Learn how to avoid these 13 common but costly mistakes many people make when they buy life insurance.
All sorts of situations push people to buy life insurance: buying a house, getting married, having kids, even starting a business.
For most, investing in this kind of insurance is spurred by a desire to protect loved ones from struggling to pay the bills or debts that often follow in the wake of those “life changes” should they, the policyholder, pass away.
As a result, it's likely that none of these folks want to jeopardize the umbrella of financial support life insurance could offer their children, spouses, or even parents by making mistakes while shopping for or buying a particular policy--especially since any missteps could result in the purchase of an ill-fitting plan, the wrong beneficiaries getting paid, or worse.
If any of the above describes you, read on so you can learn how to avoid some of the most common life insurance mistakes before you ever make them.
Why we do it: Often, a lot of us don't even think about buying insurance until something happens in our lives that prompts us to remember it—and remember how important it can be. That's long been true of products like health and renters insurance, and it's similarly true of life insurance.
What we should do instead: Whenever you go through a major life change—such as getting married, having a child, or buying a house—sit down and give serious thought to purchasing some form of life insurance if you don't already have it. (And if you do have some amount of life insurance, review it and make sure it will adequately protect you and your family, or other loved ones, in the event the unthinkable happens. If it won't, you should increase your coverage level until it does.)
Regardless, it's important to not drag your feet if you have people in your life who will suffer financially should something happen to you, or if you would suffer should something happen to your spouse or other family member. After all, the rates you're quoted are only going to go up as you get older or as you begin to deal with various health issues—and at some point you may well not be able to buy it at all.
Why we do it: Whenever we're given a choice between similar products of various prices, most of us immediately lean toward the one with the lowest price. It's just how we've been conditioned as consumers. Unsurprisingly, a lot of people exhibit those same tendencies when they go to buy life insurance—even though picking the cheapest option usually isn't the best idea.
What we should do instead: Start by considering your needs and the needs of the people you want to protect with life insurance. From there, look for policies that will provide you and your loved ones with benefits, features, and other options that will satisfy those needs. This is where things can get complicated, so be sure to ask your insurance agent or broker for help—clarification, explanations, etc.—if you need it. Once all of that is out of the way, feel free to factor price back into the equation.
Why we do it: Life insurance can be a confusing product, no doubt about it. There are so many forms and kinds and variations that wrapping your head around all of them can be challenging. An unfortunate consequence of that, of course, is that some people end up purchasing a type or an amount of life insurance that isn't right for their needs.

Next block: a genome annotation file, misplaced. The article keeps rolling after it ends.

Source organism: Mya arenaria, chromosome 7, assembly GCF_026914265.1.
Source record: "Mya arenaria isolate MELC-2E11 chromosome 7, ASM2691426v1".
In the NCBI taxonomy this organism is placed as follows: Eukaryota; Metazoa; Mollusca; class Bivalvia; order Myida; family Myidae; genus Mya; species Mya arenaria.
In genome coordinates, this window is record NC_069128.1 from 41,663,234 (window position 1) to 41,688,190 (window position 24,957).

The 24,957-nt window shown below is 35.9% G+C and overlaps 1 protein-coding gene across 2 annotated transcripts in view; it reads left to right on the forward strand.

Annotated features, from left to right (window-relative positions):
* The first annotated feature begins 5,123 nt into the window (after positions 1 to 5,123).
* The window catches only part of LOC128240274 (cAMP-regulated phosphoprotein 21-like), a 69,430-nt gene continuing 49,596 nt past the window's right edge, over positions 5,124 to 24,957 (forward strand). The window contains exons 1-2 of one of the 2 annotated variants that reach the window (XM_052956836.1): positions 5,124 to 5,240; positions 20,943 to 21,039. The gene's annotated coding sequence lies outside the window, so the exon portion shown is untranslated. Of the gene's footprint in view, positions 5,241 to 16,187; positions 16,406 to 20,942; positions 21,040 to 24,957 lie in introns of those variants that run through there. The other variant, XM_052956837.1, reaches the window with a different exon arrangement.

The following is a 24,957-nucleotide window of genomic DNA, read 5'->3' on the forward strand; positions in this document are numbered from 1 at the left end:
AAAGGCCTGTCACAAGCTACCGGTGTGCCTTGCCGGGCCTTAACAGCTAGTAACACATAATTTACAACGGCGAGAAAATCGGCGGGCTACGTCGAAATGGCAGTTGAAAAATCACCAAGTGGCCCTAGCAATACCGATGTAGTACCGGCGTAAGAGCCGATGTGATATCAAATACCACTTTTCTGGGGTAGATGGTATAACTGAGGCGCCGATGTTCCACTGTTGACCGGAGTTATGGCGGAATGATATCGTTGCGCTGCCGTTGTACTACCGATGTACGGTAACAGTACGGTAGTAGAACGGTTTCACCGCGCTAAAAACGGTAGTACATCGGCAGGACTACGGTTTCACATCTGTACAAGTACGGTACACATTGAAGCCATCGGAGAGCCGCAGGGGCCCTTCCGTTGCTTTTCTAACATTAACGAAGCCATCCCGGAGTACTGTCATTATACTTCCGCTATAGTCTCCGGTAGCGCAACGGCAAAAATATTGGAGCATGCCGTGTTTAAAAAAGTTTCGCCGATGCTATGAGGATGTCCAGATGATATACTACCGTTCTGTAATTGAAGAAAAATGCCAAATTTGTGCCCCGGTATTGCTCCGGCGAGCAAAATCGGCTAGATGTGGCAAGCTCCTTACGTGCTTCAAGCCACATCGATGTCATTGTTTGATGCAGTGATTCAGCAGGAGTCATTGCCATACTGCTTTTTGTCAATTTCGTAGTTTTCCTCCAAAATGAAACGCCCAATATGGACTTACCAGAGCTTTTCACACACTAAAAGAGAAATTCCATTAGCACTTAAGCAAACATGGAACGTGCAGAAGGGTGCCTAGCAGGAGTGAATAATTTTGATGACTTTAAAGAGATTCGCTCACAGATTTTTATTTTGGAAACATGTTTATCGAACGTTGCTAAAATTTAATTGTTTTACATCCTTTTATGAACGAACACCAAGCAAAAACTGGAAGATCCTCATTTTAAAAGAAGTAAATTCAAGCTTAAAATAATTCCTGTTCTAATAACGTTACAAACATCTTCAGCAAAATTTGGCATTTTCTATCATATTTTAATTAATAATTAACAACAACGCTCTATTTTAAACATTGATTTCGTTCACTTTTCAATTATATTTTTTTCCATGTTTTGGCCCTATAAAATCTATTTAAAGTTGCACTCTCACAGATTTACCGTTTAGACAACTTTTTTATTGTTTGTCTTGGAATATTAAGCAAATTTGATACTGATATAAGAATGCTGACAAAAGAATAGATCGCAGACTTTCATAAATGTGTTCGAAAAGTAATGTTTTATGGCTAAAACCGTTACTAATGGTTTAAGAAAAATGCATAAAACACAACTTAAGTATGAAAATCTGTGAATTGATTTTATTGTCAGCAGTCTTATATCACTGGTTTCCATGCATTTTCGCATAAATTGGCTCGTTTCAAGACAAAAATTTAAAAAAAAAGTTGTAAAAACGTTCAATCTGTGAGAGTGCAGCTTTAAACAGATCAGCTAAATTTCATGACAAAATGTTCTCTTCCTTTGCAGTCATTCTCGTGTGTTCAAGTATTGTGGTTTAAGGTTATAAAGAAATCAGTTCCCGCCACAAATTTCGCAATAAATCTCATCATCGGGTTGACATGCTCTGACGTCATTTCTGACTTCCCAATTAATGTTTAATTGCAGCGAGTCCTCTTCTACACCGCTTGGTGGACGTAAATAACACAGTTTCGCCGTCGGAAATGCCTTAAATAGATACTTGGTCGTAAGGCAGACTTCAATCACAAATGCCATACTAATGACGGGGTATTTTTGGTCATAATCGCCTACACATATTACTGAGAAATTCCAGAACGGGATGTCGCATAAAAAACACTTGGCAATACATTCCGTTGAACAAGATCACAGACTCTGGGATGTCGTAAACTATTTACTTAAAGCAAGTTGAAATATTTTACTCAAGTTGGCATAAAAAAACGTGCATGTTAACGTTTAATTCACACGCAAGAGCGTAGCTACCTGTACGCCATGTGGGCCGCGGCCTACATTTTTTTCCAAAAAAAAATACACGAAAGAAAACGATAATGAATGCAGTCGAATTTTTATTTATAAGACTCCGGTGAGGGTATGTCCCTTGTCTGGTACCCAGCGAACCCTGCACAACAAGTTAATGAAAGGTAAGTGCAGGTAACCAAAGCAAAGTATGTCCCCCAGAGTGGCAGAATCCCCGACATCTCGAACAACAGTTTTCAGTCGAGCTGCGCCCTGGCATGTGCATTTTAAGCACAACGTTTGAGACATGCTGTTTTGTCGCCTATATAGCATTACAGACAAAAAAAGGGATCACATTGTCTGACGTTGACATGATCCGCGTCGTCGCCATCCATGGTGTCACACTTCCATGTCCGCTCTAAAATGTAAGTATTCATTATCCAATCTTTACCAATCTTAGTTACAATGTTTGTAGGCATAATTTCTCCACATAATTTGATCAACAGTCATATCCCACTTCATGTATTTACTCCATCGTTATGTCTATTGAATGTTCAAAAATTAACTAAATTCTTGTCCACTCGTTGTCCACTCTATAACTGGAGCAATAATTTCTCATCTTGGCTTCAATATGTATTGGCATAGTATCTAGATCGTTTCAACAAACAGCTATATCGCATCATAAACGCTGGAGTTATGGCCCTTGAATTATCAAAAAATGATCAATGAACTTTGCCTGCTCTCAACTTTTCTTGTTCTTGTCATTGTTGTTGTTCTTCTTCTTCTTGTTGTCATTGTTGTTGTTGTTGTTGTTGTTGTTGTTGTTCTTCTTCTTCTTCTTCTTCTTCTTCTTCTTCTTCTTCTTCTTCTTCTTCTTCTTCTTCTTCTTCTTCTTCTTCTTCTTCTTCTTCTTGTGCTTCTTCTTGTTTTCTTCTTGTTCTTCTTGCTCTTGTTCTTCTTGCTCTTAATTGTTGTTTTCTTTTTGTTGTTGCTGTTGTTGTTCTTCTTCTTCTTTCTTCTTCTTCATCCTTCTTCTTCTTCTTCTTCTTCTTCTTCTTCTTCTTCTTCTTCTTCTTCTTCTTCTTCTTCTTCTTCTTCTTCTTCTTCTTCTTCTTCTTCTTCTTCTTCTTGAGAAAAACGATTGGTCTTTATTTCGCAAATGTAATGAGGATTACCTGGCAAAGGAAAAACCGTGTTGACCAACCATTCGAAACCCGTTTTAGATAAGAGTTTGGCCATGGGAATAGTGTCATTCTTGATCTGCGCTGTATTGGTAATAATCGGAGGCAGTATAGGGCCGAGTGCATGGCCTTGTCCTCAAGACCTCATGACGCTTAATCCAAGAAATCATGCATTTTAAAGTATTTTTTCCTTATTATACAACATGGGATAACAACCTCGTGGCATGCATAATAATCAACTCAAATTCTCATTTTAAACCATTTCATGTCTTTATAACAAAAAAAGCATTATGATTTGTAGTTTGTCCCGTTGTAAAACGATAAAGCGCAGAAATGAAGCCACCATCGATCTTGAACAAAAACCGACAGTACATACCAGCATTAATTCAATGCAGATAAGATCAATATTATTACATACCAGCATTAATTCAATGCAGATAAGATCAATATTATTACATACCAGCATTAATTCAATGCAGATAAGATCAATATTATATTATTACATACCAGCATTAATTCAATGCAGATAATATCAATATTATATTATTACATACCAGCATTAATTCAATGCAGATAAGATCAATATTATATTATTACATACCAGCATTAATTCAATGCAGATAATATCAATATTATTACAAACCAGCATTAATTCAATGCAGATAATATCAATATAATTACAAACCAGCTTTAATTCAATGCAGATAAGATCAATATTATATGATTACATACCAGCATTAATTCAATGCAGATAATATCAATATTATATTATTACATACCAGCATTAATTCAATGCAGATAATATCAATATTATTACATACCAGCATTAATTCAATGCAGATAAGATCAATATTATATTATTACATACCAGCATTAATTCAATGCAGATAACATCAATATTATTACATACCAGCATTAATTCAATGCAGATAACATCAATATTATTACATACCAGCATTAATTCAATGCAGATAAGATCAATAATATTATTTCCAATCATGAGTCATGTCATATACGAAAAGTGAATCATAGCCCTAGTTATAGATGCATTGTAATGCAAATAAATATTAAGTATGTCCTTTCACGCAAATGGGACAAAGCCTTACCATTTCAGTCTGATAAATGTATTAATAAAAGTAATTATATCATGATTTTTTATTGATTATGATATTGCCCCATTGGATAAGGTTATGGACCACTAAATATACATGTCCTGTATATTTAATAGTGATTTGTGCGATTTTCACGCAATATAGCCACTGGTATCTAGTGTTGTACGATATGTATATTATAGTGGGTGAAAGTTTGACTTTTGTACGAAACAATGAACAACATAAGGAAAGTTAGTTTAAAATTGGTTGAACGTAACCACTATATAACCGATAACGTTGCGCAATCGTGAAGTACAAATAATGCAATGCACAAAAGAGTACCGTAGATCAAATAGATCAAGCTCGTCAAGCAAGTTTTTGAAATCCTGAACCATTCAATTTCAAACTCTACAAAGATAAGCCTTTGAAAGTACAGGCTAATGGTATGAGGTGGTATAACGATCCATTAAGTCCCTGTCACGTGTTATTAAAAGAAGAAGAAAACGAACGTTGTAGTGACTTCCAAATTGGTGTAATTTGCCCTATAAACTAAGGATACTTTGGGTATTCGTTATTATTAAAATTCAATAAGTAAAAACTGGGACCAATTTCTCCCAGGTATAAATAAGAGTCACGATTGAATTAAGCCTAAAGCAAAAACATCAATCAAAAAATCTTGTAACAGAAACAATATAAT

What we should do instead: Carefully research a life insurance plan before you buy it. If something doesn't make sense during that info-gathering exercise, ask someone at the insurer to explain it to you.
Why we do it: There are all kinds of reasons people withdraw money from the "cash value" portion of their whole life (or permanent) policies. Maybe a health crisis pops up that requires a lot of medical care—and produces a lot of medical bills. Or maybe something more mundane happens that prompts you to pull out some portion of your cash value as a loan.
What we should do instead: Although the cash value that's built up within your whole life or permanent policy can be really helpful, especially in times of need, it's important to carefully approach withdrawals and loans that make use of those funds. The main reason for this: if you take out too much, you could cause your policy to lapse or run out of money.
Why we do it: A lot of people who invest in life insurance—term life, especially--do so in order to protect against the untimely death of their household's "breadwinner." Given that, it shouldn't be too surprising to hear that non-working spouses, or even spouses who simply make less than their significant others, tend to be ignored from a life insurance perspective.
What we should do instead: Depending on who you ask, non-working spouses are "worth" anywhere from tens of thousands of dollars to hundreds of thousands of dollars. So, even if your spouse isn't bringing in a salary, or isn't bringing in a salary that's comparable to the so-called breadwinner's, be sure to give him or her a proper amount of attention when it comes time to buy life insurance.
Why we do it: It's hard to say, but a good guess seems to be that most of us simply assume that listing just one person as a beneficiary on our life insurance policies will be enough. The problem with that is that lone beneficiary could pass away before you do, a situation that would end with the proceeds of your plan being paid to your estate—which causes a bunch of other problems for any survivors it’s eventually passed on to.
What we should do instead: Make sure you include at least one "backup" beneficiary on your plan, and don't be shy about including two.
Why we do it: You know that old adage, "out of sight, out of mind"? Well, it’s true for insurance policies just like it is for so many other aspects of life. In particular, it relates to keeping various components of our life insurance policies up to date—and that includes the portion that deals with beneficiaries.